Rosh Hashanah’s culinary spirit, much like the holiday itself, embraces the new and the sweet. And we joyfully indulge in sweet treats, hoping that this gustatory symbolism will yield a new Jewish year filled with joy.

Honey JarLast year, in the days leading up to Rosh Hashanah, my husband, an amateur beekeeper, surprised neighbors and friends with the small jars of honey from our very own beehive. Not only was this a sweet treat for the holiday, but it was also a new one for everyone—how many of us have ever sampled honey harvested in Montgomery County? We received kudos from many grateful friends, who claimed our delicious honey was unlike any they had tasted before.

Until a few years ago, my husband knew nothing about beekeeping. His interest spiked following two simple observations: first, that he no longer saw honeybees foraging in our garden like they once did, and second, that a failed zucchini crop in our backyard garden was due to the lack of pollinators, especially honeybees.

To learn more about beekeeping, my husband attended a course offered by the Montgomery County Beekeepers Association (classes are also available through the DC Beekeepers Alliance and the Beekeepers Association of Northern Virginia). He also carefully studied online videos about beekeeping. For fun, our family took a summertime tour of Spikenard Farm Honeybee Sanctuary in sleepy Floyd, VA. A young, enthusiastic beekeeper led us through the sanctuary filled with a wide variety of beehives and patiently answered our beekeeping questions. The surrounding wildflower meadows, jubilantly alive with bees and replete with luscious pops of color, were absolutely beautiful.

While beekeeping has its joys (honey being an obvious one), what we have all learned is that it demands patience and requires a willingness to tolerate mistakes. My husband began our first hive by feeding the bees sugar water that he prepared himself. When it came time to harvest our first batch of honey, what we discovered wasn’t honey at all—it was sugar water syrup.

There is the matter of getting stung, of course, but over time my husband has discovered more effective ways of protecting himself. (Incidentally, my children and I have emerged unscathed. Our bees fly up high, then out, when emerging from the hive, leaving us unbothered.) We have also had to deal with the inevitability of loss. The bees in our first hive didn’t survive this last winter’s harsh conditions and cold temperatures, so my husband had the unenviable job of personally removing the thousands of tiny casualties to make room for new bees.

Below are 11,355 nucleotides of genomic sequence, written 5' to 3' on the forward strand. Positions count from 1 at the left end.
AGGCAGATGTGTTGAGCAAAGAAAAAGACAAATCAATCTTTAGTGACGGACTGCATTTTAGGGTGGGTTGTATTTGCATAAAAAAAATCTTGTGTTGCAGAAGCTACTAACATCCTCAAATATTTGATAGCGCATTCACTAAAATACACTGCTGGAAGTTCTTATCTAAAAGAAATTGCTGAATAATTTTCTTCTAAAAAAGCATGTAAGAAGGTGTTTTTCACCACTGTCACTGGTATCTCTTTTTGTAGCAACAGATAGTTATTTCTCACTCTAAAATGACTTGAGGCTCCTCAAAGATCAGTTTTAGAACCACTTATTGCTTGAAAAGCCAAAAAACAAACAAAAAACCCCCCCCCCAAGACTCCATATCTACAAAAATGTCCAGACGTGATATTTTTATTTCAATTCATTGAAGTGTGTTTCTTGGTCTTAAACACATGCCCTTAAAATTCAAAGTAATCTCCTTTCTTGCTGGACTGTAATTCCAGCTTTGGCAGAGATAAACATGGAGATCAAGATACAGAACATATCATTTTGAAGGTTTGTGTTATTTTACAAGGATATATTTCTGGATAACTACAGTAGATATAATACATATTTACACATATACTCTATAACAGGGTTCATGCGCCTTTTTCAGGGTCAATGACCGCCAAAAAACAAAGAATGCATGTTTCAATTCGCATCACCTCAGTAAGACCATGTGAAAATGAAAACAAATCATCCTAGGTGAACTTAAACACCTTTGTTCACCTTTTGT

Culinarily speaking, local honey is a real treat. We like to call ours “wildflower” honey, as the bees harvest pollen from a wide variety of flowers within as wide as a two-mile radius. This is not your standard clover, sage or tupelo honey. Our honey’s flavor, and even color, varies each season and year, depending on the flowers in bloom at the time of pollination.

I find that our honey’s strong taste is a little too intense as a primary ingredient in honey cake, but it is sublime when used for dipping apples and challah or when added in limited amounts as a sweetener in baked goods and tea. While we do not sell our honey, other kinds of local honey can be found at area farmers markets.

I think of Rosh Hashanah as the beginning of a holiday season dedicated to tikkun olam (repairing the world). Amateur beekeeping is one way to repair the physical world. Bees help to pollinate nearly one-third of the world’s crops, keeping our food supply varied and bountiful, but in an alarming trend, bees have faced dramatically dwindling populations both worldwide and domestically.

Beekeeping takes time, but not too much, and connects us in a local way to global efforts to restore the honeybee population while simultaneously improving the condition of flora in our immediate neighborhood. As an added bonus, our children enjoy watching my favorite beekeeper tend the hives and collect the honey. They learn an important lesson in environmental responsibility even as they sit in our kitchen blissfully licking freshly harvested honey from their sweet, little fingers.